Many years ago I met a woman whose real name I did not know; I knew her by her nickname, Cat. Cat shuffled into the dorm where I worked the night shift. She greeted me and mumbled about a poem she had written that she wanted to read to me. Cat was born with cerebral palsy and with a brilliant mind. Her parents institutionalized and abandoned her as a child, assuming that she belonged in a facility for persons with intellectual disabilities because of her cerebral palsy. Years later, the staff realized her intellect and restored her independence. She became a ward of the state because she had nowhere to go.

When Cat, now in middle age, approached me that night, I first heard only gibberish. But as I listened more closely, I heard her beautiful, poetic words. She had a voice. I realized that I was in the presence of a wonderful soul trapped in a body devalued by others and our society. With determination and a deep faith in Jesus Christ, she was “set free” as her soul “stood up straight.” I too was transformed by having known this wonderful woman, who uttered words of inspiration to all who would listen.

The woman in today’s reading is among the most famous of the many unnamed women in the Bible. Jesus sets her free from her pain by seeing her. And though it is the sabbath, he does not let that barrier stop him from healing her. What self-imposed barriers do you carry that ail you? When Jesus calls you over, have you given him permission to lift these from you? Remember that you are set free to praise God by the one who offers you God’s overwhelming grace.

God, remove the barriers within me to see past others’ differences and to value them for your love and grace within them. Amen.

Pray the Scriptures Using Audio Lectio
Read Luke 13:10-17

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Lectionary Week
August 19–25, 2019
Scripture Overview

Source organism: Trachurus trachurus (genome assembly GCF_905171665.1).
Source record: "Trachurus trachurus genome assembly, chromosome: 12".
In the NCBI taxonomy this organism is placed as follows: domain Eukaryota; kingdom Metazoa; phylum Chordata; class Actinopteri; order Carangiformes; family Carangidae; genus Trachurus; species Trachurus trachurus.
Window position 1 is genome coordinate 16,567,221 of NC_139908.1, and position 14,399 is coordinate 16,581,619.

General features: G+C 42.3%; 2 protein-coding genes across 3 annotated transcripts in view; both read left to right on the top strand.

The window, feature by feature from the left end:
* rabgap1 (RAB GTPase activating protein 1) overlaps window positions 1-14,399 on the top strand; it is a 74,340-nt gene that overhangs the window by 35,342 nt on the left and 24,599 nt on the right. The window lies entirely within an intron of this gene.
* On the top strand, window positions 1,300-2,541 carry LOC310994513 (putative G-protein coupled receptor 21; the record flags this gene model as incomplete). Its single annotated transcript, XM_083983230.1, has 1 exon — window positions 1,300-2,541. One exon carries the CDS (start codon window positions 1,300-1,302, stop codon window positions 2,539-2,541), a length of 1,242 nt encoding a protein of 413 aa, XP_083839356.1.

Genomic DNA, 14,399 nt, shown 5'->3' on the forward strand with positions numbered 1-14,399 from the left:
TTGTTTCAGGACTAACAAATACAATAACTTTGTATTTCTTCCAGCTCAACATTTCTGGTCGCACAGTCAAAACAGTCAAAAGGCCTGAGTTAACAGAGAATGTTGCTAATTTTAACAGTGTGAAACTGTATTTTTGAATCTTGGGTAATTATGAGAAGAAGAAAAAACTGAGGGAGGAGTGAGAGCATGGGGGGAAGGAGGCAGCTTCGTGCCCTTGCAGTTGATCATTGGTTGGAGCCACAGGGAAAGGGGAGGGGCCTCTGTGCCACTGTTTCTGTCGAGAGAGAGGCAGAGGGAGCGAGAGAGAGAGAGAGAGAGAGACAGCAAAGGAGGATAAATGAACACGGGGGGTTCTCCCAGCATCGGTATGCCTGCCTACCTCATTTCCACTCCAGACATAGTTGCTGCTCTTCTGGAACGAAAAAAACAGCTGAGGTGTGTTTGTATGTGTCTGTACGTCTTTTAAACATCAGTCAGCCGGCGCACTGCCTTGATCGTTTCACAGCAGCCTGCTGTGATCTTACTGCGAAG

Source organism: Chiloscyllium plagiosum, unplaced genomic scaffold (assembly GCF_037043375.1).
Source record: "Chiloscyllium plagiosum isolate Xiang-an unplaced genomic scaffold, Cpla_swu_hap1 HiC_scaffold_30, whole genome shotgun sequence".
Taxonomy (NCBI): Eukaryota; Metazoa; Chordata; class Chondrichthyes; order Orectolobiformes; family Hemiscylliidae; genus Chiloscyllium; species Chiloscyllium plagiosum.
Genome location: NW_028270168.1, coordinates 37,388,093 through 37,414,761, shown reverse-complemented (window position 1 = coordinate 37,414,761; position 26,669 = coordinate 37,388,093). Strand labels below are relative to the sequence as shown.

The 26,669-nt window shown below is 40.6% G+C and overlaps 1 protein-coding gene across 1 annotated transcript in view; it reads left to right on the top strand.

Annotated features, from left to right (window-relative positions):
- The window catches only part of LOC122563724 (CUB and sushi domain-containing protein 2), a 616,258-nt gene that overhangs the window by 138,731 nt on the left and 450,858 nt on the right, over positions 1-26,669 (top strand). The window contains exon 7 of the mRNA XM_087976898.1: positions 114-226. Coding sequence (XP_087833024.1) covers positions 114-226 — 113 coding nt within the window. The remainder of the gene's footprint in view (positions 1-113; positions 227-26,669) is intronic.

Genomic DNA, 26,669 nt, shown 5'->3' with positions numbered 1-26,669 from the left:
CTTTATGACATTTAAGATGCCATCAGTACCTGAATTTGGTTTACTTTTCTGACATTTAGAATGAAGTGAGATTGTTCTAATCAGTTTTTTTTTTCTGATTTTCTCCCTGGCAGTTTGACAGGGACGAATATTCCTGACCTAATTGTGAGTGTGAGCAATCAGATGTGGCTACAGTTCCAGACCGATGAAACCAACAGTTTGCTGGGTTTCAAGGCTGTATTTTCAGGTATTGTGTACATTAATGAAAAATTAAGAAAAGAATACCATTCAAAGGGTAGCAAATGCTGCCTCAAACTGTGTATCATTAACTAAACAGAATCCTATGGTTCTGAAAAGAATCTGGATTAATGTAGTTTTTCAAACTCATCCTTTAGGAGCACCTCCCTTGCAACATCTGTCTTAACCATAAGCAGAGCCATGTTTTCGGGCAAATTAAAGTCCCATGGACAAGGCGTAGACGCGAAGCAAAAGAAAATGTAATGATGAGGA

The readings in Jeremiah and Psalm 71 are repeated in a pair from earlier in the year (January 28—February 3). They describe the authors’ confidence that God has had plans for their lives since even before they were born. God similarly knows each one of us and has a calling on our lives. The reading in Hebrews gives us confidence in the permanence of the kingdom of God, to which we have access through the sacrifice of Jesus Christ. We are not to take this lightly; we should worship God with due respect. In a synagogue on the sabbath, Jesus teaches a lesson about mercy. When he encounters a woman in need, he places her need above religious regulations. If religious traditions trump mercy, then our priorities are out of alignment.

Questions and Suggestions for Reflection

Read Jeremiah 1:4-10. How do the children in your life live out God’s call on their lives?
Read Psalm 71:1-6. How do you continually praise God as your refuge?
Read Hebrews 12:18-29. How do you discern what is required of you in praising God in the new covenant?
Read Luke 13:10-17. How do you observe the sabbath now? What sabbath practice might you start that puts God’s reign into action?

Respond by posting a prayer.

I join many of those who will pray for you as you seek to discern what you are called to be at this moment. May God grant you the courage to fulfill that calling. May we all open our eyes and see the misery, open our ears and hear the cries of God’s people, and, like God through the Lord Jesus Christ, be incarnate amongst them.” 

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